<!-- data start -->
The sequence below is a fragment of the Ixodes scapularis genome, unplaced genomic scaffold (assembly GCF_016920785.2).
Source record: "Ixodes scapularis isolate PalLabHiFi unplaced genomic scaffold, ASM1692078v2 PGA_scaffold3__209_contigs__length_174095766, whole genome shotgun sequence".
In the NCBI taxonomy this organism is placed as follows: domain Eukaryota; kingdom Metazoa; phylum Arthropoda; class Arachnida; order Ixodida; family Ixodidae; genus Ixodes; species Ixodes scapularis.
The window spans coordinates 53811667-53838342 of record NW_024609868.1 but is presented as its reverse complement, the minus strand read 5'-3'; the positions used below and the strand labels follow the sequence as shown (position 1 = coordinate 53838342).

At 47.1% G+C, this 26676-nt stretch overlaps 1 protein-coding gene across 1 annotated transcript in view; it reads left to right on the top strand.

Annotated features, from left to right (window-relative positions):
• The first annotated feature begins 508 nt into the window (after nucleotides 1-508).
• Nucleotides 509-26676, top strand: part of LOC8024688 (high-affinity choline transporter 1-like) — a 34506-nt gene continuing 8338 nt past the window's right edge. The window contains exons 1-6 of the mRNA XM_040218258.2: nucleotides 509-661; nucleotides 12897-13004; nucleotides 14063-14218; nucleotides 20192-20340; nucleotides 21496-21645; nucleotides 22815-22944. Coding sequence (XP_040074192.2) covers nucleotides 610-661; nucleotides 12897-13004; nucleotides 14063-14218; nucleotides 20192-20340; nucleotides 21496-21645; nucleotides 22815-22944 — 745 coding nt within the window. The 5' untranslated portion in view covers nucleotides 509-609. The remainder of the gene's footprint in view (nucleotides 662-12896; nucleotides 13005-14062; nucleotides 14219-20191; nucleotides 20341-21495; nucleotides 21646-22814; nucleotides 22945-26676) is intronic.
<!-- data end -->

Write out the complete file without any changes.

The sequence below is a fragment of the Ixodes scapularis genome, unplaced genomic scaffold (assembly GCF_016920785.2).
Source record: "Ixodes scapularis isolate PalLabHiFi unplaced genomic scaffold, ASM1692078v2 PGA_scaffold3__209_contigs__length_174095766, whole genome shotgun sequence".
In the NCBI taxonomy this organism is placed as follows: domain Eukaryota; kingdom Metazoa; phylum Arthropoda; class Arachnida; order Ixodida; family Ixodidae; genus Ixodes; species Ixodes scapularis.
The window spans coordinates 53811667-53838342 of record NW_024609868.1 but is presented as its reverse complement, the minus strand read 5'-3'; the positions used below and the strand labels follow the sequence as shown (position 1 = coordinate 53838342).

At 47.1% G+C, this 26676-nt stretch overlaps 1 protein-coding gene across 1 annotated transcript in view; it reads left to right on the top strand.

Annotated features, from left to right (window-relative positions):
• The first annotated feature begins 508 nt into the window (after nucleotides 1-508).
• Nucleotides 509-26676, top strand: part of LOC8024688 (high-affinity choline transporter 1-like) — a 34506-nt gene continuing 8338 nt past the window's right edge. The window contains exons 1-6 of the mRNA XM_040218258.2: nucleotides 509-661; nucleotides 12897-13004; nucleotides 14063-14218; nucleotides 20192-20340; nucleotides 21496-21645; nucleotides 22815-22944. Coding sequence (XP_040074192.2) covers nucleotides 610-661; nucleotides 12897-13004; nucleotides 14063-14218; nucleotides 20192-20340; nucleotides 21496-21645; nucleotides 22815-22944 — 745 coding nt within the window. The 5' untranslated portion in view covers nucleotides 509-609. The remainder of the gene's footprint in view (nucleotides 662-12896; nucleotides 13005-14062; nucleotides 14219-20191; nucleotides 20341-21495; nucleotides 21646-22814; nucleotides 22945-26676) is intronic.